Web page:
Amongst natural quick-fixes, tomato sauce is known for its ability to clean jewelry and other items made of copper, as well as make them shine.
It was once believed that tomatoes were poisonous, as they belong to the deadly nightshade family.
The largest tomato plant in the world is a tree growing inside Florida's Walt Disney World - it produces 32,000 tomatoes a year. The heaviest tomato hails from Oklahoma, weighing in at 3.5 kg.
He was Catherine the Great's (Empress of Russia) personal chef, and it is said that it was he - an Italian - who invented the first spaghetti with tomato recipe in 1790.
Originally from Andalusia, it is one of the most common dishes found in Spanish cuisine: it's a tomato soup best served cold, which is great during the summer. Here you find the Gazpacho's recipe.
Rich in lycopene (an antioxidant), tomatoes are good for the heart and help fight against prostate cancer.
Bright red yet bland tomatoes? Scientists have just discovered that the cause lies in a gene that has been lost over the years, responsible for forming its aroma.
In America the average person (the Average Joe) loves growing tomato plants: 93% of gardeners plant them.
It's the most famous tomato-based sauce in the world. Although it is widely used in America, its origins are actually from the Far East; the term itself is derived from the Malay word "kecap".
The tomato's scientific name is Solanum lycopersicum, meaning “wolf peach”.
China is the largest producer of tomatoes, followed by the United States, Turkey, India and Egypt.
In Italian the tomato is called "pomo d'oro" (golden apple), in France the "pomme d'amour" (love apple) for its alleged aphrodisiac qualities and in Germany "Paradise Apfel" (heavenly apple).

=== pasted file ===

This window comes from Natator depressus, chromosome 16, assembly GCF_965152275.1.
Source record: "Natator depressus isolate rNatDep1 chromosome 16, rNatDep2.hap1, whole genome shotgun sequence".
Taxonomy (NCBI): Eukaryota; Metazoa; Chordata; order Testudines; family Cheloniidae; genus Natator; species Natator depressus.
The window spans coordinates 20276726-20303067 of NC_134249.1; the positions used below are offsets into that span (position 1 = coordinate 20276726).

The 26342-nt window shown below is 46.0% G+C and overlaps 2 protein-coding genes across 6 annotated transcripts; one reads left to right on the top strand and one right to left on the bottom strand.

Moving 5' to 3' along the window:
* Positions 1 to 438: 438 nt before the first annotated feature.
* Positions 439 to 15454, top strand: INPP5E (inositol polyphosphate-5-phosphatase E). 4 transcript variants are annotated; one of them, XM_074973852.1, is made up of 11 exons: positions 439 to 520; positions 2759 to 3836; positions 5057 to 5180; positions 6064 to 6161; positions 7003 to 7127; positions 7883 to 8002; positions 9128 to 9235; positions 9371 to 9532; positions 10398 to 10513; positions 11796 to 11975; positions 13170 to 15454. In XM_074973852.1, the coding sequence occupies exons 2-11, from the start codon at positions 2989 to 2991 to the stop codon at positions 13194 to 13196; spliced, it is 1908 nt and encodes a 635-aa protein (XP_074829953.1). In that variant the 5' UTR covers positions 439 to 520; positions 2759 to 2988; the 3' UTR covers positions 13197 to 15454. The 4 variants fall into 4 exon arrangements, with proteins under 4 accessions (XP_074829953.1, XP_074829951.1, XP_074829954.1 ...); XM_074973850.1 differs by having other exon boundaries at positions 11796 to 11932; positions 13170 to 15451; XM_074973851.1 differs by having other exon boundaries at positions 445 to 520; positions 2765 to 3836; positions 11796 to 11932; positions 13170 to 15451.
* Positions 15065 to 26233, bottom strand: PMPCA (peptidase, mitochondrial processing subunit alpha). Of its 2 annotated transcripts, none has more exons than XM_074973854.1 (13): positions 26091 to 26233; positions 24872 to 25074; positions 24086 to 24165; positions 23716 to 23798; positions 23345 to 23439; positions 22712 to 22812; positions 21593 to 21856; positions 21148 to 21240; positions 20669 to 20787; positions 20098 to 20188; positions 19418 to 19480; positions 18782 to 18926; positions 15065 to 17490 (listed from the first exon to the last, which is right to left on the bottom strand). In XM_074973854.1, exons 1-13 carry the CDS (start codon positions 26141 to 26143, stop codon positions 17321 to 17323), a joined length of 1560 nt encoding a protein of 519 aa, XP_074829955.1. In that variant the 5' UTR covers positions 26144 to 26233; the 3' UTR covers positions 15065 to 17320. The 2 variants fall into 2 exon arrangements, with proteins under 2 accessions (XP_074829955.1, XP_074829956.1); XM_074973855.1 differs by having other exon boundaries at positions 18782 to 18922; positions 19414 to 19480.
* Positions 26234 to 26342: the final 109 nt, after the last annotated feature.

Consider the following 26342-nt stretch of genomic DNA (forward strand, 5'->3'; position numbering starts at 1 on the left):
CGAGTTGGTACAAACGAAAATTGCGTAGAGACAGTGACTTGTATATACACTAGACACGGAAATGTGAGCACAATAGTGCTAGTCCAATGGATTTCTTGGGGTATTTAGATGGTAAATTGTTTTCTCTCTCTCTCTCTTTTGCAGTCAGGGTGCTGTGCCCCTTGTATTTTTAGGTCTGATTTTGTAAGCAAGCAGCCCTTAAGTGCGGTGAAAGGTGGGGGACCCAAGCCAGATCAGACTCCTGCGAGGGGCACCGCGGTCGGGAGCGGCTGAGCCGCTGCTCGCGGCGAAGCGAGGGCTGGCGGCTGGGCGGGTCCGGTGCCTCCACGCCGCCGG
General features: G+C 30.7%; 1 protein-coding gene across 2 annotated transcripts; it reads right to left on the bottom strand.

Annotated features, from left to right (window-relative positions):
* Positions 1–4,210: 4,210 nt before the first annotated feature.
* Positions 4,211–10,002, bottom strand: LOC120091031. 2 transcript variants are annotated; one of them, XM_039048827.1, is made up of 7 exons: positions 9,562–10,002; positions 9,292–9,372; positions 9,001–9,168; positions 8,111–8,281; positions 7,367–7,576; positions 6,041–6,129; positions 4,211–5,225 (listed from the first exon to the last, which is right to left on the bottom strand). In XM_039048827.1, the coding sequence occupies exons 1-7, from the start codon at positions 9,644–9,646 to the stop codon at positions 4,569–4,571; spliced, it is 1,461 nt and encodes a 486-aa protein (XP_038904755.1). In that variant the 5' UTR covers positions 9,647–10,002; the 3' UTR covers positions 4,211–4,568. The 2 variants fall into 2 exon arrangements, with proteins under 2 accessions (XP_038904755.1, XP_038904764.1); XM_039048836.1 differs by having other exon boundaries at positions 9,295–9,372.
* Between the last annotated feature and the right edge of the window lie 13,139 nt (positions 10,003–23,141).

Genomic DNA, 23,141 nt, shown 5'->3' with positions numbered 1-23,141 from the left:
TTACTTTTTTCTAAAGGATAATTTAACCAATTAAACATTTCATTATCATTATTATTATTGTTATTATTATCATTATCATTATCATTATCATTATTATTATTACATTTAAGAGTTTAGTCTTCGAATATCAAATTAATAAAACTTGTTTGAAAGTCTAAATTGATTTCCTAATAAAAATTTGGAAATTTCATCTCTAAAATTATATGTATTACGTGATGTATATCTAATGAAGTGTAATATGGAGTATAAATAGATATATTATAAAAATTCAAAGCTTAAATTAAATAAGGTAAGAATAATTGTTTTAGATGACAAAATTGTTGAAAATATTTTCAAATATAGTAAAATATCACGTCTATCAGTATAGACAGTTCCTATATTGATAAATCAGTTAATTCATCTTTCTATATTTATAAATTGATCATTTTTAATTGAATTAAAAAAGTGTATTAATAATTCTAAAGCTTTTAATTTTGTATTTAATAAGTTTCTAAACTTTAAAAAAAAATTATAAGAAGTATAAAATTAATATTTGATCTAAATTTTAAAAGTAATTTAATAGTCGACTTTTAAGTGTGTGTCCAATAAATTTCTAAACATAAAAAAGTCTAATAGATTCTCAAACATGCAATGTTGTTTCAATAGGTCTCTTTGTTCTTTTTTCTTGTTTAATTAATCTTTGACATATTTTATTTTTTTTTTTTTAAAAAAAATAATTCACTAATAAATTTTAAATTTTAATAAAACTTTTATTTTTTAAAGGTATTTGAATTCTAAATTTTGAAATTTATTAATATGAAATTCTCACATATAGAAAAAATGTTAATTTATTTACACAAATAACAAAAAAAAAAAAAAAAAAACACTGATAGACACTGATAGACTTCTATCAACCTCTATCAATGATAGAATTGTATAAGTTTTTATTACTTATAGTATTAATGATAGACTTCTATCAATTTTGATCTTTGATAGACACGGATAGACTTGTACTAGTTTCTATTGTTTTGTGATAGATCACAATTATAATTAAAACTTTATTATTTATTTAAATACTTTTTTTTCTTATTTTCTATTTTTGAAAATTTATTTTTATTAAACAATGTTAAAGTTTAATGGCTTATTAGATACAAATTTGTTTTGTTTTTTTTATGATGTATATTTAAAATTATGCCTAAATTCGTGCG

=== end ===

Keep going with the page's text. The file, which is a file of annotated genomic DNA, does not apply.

The first cookbook devoted to the tomato was published in Naples, Italy, in 1692 - though it claims to contain Spanish recipes.
"Pummarola" (tomato paste made from concentrate) is a staple ingredient in the Neapolitan cuisine, which is also the base of the original pizza.
Walter Raleigh, the adventurer, writer, admiral and traveler, brought a tomato seedling to Queen Elizabeth I, reportedly as a pledge of his love.
This is a French term that refers the richest and most flavorful tomato-based sauce. Depending on local recipes it is often livened up with meat, vegetables, sausage as well as fish. It is known for its long cooking time.
Several countries around the globe have sent tomato seeds to outer space in order to grow the vegetable in zero gravity.
Every August in Bunol, in the Spanish region of Valencia, the La Tomatina festival takes place. Participants pummel each other with tomatoes, using approximately 150,000 of them over the span of one week. See these amazing pics of it!
Among the less conventional uses of the tomato juice is that which involves cinematography. On the set of crime films it is a perfect substitute for human blood.
More than ten thousand varieties exist, from those that resemble small cherries to those that are completely hollow on the inside, in many different shapes and with very different flavors.
World’s Most Popular Fruit
Each year more than 60 million tons of tomatoes are produced all over the world. After the banana, it is the world's most popular fruit, followed by apples, oranges and watermelons.
The tomato has origins in the Aztec word "xitomatl", or "plump fruit with a navel", and was seen for the first time in Peru and Mexico.
They don't only come in red! Tomatoes can be yellow, pink, orange, purple, black and white.
There is even a striped variety with green and yellow zebra-like stripes, appropriately called Green Zebra.
From 28-30 October, join Fine Dining Lovers for a celebration of young culinary talent, when 12 global finalists will battle it out in Milan for the title of best young chef in the world - plus, join our first edition of Brain Food forum. See what's on.
Fine Dining Lovers teams up with the Culinary Institute of America, James Beard Foundation and Black Food Folks on the Better Business project to build stronger, more sustainable business practices for the industry.